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My goal is to create a function that safely renames files by adding numeric increments if the file is found at the destination, without using a third party library.

Having a source file foo.bar and an existing destination foo.bar the function would rename using foo (1).bar, foo (2).bar, foo (3).bar, etc.

I have to fs.lstat() first because relying on fs.rename() failing only works on win32 since linux, darwin will follow the posix conventions and blindly overwrite destination files. I realize there is a non-zero chance that the file could be moved before the rename, unfortunately, I haven't found an asynchronous friendly way to do it.

So this is what I came up with, and it may be rather unconventional because I'm relying on a catch() block to do the work.

While this works, I'm leaning on your experience to point out any pitfalls and looking for a better, more syntactically clear way to handle this, advice appreciated!

const fs   = require('fs')
const path = require('path')

const safe = async (src,dst) => {
    
    let x       = 1
    let target  = dst
    let renamed = false

    while(x < 32) {

        await fs.promises.lstat(target)
        .then(() => target = path.join( path.dirname(dst), path.basename(dst, path.extname(dst)) + ' (' + x + ')' + path.extname(dst) ))
        .catch(async e => {

            console.log(e)
        
            await fs.promises.rename(src,target)
            .then(() => renamed = true)
            .catch(e => console.log(e))
        
        })

        if(renamed === true) break

        x++
    }
    
}

safe('/source/foo.bar','/destination/foo.bar')
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1 Answer 1

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  • On the logical side, having two different conditions to break a loop in two different places makes the code harder to follow. Without changing the flow of the current implementation, why not while (x < 32 && !renamed) {, for example? I'd generally avoid using flags at all, in favour of break and continue (but with the current mix of callbacks that's not an option) and prefer for to while where the range of values is known up-front.

  • safe returns a promise that resolves whatever happens. Did the file get renamed? Did we run out of numerical suffixes? It's not clear, which means that any caller can't take any action based on the outcome.

  • Perhaps most importantly it's clear from the code (and the edits to this question!) is that you don't have a solid understanding of promises. The async/await syntax and .then are interoperable, it's all just promises under the hood, but sticking to one or the other makes the code much easier to follow. When nesting promises,

    onePromise
      .then(async () => {
        await anotherPromise;
      });
      .then(() => console.log("both done");
    

    works because the .then callback returns a promise (as async functions always do) which gets resolved as part of the existing promise chain. So does:

    onePromise
      .then(() => {
        return anotherPromise;
      });
      .then(() => console.log("both done");
    

    for exactly the same reason, but this won't:

    onePromise
      .then(() => {
        anotherPromise;
      });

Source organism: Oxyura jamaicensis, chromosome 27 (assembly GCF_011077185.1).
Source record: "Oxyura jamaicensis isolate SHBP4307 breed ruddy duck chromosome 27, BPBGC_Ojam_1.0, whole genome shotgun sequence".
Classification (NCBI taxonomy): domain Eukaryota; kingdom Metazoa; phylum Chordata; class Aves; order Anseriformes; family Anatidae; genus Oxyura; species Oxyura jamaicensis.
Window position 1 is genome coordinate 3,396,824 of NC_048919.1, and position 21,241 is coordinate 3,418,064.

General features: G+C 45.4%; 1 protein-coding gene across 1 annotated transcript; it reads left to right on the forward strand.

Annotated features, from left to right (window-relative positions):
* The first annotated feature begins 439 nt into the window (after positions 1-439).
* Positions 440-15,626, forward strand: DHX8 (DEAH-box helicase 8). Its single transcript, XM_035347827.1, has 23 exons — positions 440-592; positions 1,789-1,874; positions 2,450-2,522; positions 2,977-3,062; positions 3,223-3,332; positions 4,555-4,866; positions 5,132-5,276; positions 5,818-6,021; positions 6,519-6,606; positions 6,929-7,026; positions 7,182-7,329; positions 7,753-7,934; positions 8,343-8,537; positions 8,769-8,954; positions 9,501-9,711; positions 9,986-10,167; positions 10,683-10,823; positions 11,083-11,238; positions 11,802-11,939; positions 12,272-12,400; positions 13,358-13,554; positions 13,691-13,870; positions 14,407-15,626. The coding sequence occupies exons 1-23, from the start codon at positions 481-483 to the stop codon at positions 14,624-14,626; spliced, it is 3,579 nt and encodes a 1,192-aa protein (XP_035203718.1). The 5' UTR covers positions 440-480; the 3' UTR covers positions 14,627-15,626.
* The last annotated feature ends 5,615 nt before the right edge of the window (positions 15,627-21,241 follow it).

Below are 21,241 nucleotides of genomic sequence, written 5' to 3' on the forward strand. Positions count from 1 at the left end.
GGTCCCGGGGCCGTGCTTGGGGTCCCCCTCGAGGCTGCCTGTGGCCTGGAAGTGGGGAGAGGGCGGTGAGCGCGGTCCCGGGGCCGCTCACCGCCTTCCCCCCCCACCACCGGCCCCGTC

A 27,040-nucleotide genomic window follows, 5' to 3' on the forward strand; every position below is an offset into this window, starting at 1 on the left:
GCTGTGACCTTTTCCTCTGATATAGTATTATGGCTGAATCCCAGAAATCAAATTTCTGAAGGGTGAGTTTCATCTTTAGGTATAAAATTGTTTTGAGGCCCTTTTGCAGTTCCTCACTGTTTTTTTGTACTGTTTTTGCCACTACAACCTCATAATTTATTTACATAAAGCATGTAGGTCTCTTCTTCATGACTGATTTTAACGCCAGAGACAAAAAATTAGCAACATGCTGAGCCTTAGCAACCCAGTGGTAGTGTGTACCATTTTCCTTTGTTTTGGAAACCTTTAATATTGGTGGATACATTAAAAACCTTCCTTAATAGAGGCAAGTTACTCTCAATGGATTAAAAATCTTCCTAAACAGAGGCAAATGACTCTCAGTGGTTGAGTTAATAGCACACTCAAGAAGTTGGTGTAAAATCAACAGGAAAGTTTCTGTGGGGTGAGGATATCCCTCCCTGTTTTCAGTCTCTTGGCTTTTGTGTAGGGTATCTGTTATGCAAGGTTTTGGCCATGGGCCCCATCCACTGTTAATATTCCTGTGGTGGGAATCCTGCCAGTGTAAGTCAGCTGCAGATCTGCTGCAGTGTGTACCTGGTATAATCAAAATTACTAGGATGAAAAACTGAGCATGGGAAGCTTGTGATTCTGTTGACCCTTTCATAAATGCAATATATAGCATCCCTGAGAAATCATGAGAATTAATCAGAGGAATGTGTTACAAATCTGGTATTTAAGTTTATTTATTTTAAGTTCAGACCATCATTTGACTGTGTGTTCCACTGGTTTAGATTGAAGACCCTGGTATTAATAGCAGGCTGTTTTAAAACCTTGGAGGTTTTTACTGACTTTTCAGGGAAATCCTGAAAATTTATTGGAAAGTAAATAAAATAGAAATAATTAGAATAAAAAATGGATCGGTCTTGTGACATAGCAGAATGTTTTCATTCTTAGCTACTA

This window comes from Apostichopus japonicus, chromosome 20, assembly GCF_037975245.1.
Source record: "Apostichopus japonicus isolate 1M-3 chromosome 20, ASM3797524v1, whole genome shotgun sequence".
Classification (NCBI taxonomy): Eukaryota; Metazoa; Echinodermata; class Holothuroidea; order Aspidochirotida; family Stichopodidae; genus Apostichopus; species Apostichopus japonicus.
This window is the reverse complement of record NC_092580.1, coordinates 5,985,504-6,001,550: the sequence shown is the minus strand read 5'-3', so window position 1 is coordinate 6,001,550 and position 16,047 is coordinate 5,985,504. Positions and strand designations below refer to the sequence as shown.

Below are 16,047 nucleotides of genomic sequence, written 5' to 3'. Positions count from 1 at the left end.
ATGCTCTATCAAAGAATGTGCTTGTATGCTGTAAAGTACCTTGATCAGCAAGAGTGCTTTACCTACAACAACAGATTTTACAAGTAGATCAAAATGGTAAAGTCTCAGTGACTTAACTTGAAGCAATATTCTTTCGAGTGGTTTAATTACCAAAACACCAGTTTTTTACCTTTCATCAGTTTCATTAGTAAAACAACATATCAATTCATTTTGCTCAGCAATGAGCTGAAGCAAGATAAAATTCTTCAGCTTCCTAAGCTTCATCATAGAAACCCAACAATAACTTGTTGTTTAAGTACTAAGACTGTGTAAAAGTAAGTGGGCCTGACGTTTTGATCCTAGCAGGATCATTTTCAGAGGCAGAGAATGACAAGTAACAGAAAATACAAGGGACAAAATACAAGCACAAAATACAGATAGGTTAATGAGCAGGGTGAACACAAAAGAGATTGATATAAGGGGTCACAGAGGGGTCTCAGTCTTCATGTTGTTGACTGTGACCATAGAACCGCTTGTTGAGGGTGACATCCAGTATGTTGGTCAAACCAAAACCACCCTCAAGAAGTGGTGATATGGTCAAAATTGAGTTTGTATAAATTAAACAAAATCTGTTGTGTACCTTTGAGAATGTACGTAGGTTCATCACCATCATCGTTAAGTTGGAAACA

.then(() => console.log("both done");
    

    because the inner promise isn't part of the outer chain. You can also use the chaining, so:

    onePromise
      .then(() => 
        return anotherPromise.then((value) => console.log("value"));
      })
      .then(() => {
        console.log("both done");
      });
    

    can be rewritten:

    onePromise
      .then(() => 
        return anotherPromise;
      })
      .then((value) => {
        console.log("value")
        console.log("both done");
      });
    
    

First, we can extract a function that creates a new destination based on the initial destination and the suffix to add:

const addSuffix = (destination, suffix) => {
  const extension = path.extname(destination)
  const filename = path.basename(destination, extension)
  return path.join(
    path.dirname(destination),
    `${filname} (${suffix})${extension}`
  )
}

Second, let's tackle the rename of a given source to a destination, without worrying about what should happen if that doesn't work out. Note that the lstat error is expected (interpreted as "that destination is available") but any error on the rename is not expected and left to the caller. This gives three outcomes:

  1. promise resolves true: file was renamed
  2. promise resolves false: destination was occupied
  3. promise rejects: something unexpected went wrong
const rename = async (source, destination) => {
  try {
    await fs.promises.lstat(destination)
    return false
  } catch (err) {
    console.error(err)
  }
  await fs.promises.rename(source, destination)
  return true
}

Now we can rebuild a much simpler safe from these components:

const safe = async (source, destination) => {
  let target = destination

  for (let index = 1; index < 32; index++) {
    if (await rename(source, target)) {
      return target
    }
    target = addSuffix(destination, index)
  }

  throw new Error('exhausted all suffixes')
}

This has two outcomes:

  1. promise resolves: file was (eventually) renamed
  2. promise rejects: it wasn't

This lets you provide appropriate feedback to the user:

safe('/source/foo.bar','/destination/foo.bar')
  .then((destination) => console.log(`file moved to ${destination}`))
  .catch((err) => {
    console.error(err)
    process.exit(1)
  })
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